Life in the White House

The Mezzanine of the Main Gallery is largely devoted to Bill Clinton’s life from his early boyhood in Arkansas to the Clinton family’s years in the White House.

His passion for music, his early interest in politics and public service, his love of westerns, the dreams that drove him, and the way that the Clintons made the White House into a true family home are captured in this section of the Museum. Exhibits offer a warm and personal look at the events, artifacts, and memories of the 42nd President of the United States, including collections from White House holiday celebrations, china settings from official state events, and gifts to the President from people all over the world.

Among the highlights of the mezzanine exhibits are gifts of State, a table setting for a White House dinner, and a satin ball gown (designed by Vera Wang) worn by the First Lady at the state dinner for Chinese President Jiang Zemin.

State Dinners

Welcoming world leaders to the White House has strategic as well as symbolic importance.
 
During the Clinton years, every element of these state events, from welcome to farewell, was designed to strengthen the bonds of friendship with the visiting leader and highlight our two countries’ aspirations for the future.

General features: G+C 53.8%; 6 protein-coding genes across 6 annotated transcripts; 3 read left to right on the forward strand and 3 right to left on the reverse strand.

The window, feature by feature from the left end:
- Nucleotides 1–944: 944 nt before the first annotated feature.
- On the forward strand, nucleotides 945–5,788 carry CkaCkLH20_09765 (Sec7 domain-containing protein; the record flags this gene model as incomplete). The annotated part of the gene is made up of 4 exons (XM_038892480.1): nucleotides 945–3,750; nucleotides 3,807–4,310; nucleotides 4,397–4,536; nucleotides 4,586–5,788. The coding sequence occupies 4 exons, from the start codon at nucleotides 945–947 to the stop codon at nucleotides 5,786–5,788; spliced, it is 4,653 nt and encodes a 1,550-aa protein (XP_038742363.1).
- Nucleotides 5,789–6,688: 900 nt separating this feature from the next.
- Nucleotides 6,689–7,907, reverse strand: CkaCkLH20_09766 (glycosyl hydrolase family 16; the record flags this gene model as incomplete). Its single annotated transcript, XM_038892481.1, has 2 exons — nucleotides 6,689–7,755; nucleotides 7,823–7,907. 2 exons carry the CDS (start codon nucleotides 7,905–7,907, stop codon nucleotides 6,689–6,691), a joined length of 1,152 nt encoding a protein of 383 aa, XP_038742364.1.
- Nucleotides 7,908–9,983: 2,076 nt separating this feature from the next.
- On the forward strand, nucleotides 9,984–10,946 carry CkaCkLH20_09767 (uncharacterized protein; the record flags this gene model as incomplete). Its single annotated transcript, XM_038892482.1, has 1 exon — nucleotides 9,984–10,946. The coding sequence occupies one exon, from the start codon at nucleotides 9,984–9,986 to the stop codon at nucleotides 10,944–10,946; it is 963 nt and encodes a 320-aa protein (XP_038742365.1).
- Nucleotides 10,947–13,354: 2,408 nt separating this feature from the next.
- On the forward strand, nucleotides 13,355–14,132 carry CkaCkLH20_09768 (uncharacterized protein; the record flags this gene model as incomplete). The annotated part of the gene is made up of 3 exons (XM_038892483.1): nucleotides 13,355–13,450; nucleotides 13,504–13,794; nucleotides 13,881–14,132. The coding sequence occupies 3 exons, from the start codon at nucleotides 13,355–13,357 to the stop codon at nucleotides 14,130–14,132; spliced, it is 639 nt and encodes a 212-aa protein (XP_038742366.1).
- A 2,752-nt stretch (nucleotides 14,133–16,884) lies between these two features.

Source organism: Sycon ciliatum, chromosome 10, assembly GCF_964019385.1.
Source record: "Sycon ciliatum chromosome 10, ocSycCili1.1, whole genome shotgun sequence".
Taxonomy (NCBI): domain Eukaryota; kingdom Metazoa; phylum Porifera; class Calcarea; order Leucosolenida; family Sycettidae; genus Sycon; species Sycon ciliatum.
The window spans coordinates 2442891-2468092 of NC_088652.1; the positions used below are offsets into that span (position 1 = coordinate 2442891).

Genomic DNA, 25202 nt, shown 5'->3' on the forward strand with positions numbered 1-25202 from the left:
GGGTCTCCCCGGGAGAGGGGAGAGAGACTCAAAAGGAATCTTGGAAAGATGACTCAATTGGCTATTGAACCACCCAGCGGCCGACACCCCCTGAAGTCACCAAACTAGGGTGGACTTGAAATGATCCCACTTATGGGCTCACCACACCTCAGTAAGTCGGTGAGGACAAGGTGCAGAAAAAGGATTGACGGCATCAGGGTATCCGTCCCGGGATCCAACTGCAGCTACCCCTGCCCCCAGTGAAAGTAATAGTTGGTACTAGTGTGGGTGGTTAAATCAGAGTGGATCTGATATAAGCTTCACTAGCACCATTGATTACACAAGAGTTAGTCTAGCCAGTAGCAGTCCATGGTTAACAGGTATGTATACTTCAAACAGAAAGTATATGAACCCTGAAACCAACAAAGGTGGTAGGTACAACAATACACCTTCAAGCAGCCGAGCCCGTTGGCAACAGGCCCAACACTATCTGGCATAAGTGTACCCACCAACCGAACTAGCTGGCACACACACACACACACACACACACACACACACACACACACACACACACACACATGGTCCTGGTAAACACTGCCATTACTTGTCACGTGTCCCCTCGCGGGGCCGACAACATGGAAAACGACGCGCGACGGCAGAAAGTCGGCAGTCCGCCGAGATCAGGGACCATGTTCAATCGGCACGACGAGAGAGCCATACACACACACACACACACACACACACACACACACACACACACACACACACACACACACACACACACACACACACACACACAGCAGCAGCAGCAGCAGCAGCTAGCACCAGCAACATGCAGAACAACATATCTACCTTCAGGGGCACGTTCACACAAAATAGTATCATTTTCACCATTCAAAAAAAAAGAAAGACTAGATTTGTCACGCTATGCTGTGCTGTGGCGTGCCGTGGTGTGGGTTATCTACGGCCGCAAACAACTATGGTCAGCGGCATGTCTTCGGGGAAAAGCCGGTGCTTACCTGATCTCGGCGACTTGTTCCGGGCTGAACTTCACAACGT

The President and First Lady hosted representatives from emerging democracies such as South Africa and Ghana; traditional allies such as Britain and France; former foes such as Russia and China; neighbors such as Argentina, Mexico, Brazil, and Canada; and partners for peace such as Israel and Jordan.

State dinners are also opportunities to introduce world leaders to American culture and its diversity. During the Clinton years, the guest lists included men and women from all backgrounds and walks of life. Menus often represented a fusion of American and international cuisine. And entertainers ranged from Yo-Yo Ma to Stevie Wonder.

Making This House a Home

When the Clintons arrived in Washington, Chelsea was 12 years old.